Music News Digest, May 3, 2019
The soundtrack album for Elton John’s Rocketman (pictured) comes out soon, Drake triumphs at the 2019 Billboard Music Awards, and Canada House showcases at The Great Escape. Also in the news: So You Think You Can Rap Canada, Palestine comes to CMW, Music-Musique NB, M.E.A.T., Terry Christenson, André Mathieu, L’Atelier Grigorian, Tanya Tagaq, Music NL, Music BC and farewell Jah Stitch.
By Kerry Doole
The soundtrack album for Elton John’s epic musical fantasy Rocketman comes out on May 24 through UMC, with the film released via Paramount Pictures on May 31. The soundtrack sees celebrated producer and composer Giles Martin re-interpreting and re-imagining Elton’s hits, tailoring the music specifically to support the narrative of the film, with vocal performances from lead actor Taron Egerton. Here's the official soundtrack music video for the title track.
–There is at least one big music awards show Drake will attend, it seems. He was on hand at the 2019 Billboard Music Awards in Las Vegas on Wednesday night, leaving with 12 more trophies for his collection. That brings his tally of these awards to 27, besting Taylor Swift for the most ever. His new victories included the Top Artist award, over Cardi B, Ariana Grande, Post Malone and Travis Scott. Source: AP
– Canada House (formerly known as the Canadian Blast) returns to the Great Escape festival in Brighton this month, via three nights of showcases, May 9-11, at the Green Door Store venue. The 19 Canada House artists performing this year include such notable names as Bad Animal, Bad Child, Haviah Mighty, Miesha & The Spanks, Mother Mother, Rich Aucoin, Snotty Nose Rez Kids, T.T Thomason, and Yes We Mystic.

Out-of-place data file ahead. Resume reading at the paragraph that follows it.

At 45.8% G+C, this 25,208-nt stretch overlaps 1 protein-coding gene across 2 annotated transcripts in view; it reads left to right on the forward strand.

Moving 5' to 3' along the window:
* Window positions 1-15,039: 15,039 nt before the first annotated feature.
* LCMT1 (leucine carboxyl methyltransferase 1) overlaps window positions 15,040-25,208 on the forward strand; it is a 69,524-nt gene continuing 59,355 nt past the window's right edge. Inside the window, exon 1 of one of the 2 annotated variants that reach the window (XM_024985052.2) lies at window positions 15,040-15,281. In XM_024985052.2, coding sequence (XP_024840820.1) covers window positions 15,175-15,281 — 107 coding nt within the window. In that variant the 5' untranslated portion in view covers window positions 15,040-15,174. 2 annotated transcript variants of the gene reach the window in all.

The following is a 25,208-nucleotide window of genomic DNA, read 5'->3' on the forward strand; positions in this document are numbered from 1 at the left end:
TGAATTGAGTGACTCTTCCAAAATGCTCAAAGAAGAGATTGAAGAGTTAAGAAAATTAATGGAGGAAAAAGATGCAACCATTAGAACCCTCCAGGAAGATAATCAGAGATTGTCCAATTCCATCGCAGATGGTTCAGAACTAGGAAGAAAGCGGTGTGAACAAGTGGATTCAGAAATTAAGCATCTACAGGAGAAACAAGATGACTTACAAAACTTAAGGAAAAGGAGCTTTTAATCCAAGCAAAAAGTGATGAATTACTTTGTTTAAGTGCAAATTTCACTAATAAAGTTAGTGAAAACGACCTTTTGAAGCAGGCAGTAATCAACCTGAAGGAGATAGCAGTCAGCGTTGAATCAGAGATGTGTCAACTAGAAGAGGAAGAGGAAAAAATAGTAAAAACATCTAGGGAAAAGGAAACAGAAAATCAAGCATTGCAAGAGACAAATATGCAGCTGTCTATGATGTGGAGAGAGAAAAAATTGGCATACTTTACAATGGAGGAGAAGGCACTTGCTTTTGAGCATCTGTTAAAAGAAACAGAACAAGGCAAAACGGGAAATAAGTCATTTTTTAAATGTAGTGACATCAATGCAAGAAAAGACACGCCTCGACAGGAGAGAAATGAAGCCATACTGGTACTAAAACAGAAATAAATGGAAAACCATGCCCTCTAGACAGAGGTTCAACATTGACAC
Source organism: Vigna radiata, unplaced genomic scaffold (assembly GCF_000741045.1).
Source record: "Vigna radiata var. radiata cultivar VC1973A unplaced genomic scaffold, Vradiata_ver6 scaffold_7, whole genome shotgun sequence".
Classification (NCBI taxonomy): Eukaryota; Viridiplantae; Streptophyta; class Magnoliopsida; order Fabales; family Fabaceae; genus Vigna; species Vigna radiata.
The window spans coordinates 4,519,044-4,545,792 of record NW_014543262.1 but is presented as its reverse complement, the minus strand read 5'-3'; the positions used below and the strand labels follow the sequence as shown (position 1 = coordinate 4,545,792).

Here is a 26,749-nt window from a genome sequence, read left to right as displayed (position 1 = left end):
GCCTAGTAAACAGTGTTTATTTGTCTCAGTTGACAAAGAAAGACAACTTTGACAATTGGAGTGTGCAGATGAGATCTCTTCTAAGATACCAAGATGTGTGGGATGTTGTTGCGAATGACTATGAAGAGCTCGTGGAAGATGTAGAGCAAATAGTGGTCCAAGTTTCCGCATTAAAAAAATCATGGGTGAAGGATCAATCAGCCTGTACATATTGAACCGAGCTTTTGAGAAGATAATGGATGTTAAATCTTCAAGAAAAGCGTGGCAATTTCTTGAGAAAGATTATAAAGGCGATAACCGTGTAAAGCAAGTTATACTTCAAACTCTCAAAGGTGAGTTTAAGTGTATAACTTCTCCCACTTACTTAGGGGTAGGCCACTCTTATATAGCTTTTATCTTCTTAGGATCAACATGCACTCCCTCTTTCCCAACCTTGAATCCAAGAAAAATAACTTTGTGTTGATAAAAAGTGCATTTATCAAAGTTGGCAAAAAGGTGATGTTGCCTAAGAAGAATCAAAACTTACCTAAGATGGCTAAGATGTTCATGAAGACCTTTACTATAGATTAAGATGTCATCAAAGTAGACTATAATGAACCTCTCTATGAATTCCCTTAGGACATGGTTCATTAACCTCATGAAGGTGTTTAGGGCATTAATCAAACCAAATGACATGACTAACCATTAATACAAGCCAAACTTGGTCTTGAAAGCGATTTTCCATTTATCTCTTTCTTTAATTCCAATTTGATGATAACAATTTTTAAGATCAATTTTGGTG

– So You Think You Can Rap Canada returns for another year, with submissions now open until June 6. Produced by recording artist Tone Kelly and Theo Bentley, the Canadian rap competition is judged by notable media types. It will be held at Toronto music venue Smiling Buddha over four nights, beginning June 29. The winner earns $5K plus studio time. More info here
– CMW in Toronto next week will be enlivened by the presence of two Palestinian acts. Bashar Murad is a singer, songwriter, and video artist living in East Jerusalem, producing pop music in English and Arabic with a Palestinian spirit and a social conscience. Kallemi is a collaborative women’s musical project involving Swiss, Dominican, and Palestinian musicians. Its diverse sound covers a world of Arabic, English and Latino hip-hop styles. Their shows are on May 10 at Amsterdam BrewHouse and May 11 at Small World Music Centre.
– Music-Musique NB (MNB) will present EXPORT NB during the 2019 Congrès Mondial Acadien (CMA) in Moncton, NB. MNB will host international delegates from Europe, the UK, and US, and delegates will have the opportunity to participate in the CMA's programming and networking opportunities. An international showcase with New Brunswick artists will be presented at the Bernard-Leblanc Hall on August 17. Deadline for applications is May 8. More info here
– The first issue of Canadian metal mag M.E.A.T. came out exactly 30 years ago, launched with a party at the Diamond Club (now the Phoenix Concert Theatre) in Toronto featuring the bands Succsexx, Sacrifice, and Winter Rose (fronted by James LaBrie, later of Dream Theatre). It had an initial circulation of 30,000 copies, then growing to 100K, with national distribution. Founder/editor Drew Masters has announced, via the M.E.A.T Facebook Group, that there will be a year-long unfolding of insider stories/memories posted to the group, plus first-hand information on forthcoming M.E.A.T & Drew Masters projects (podcast, YouTube channel, song/album production, and more). Stay tuned.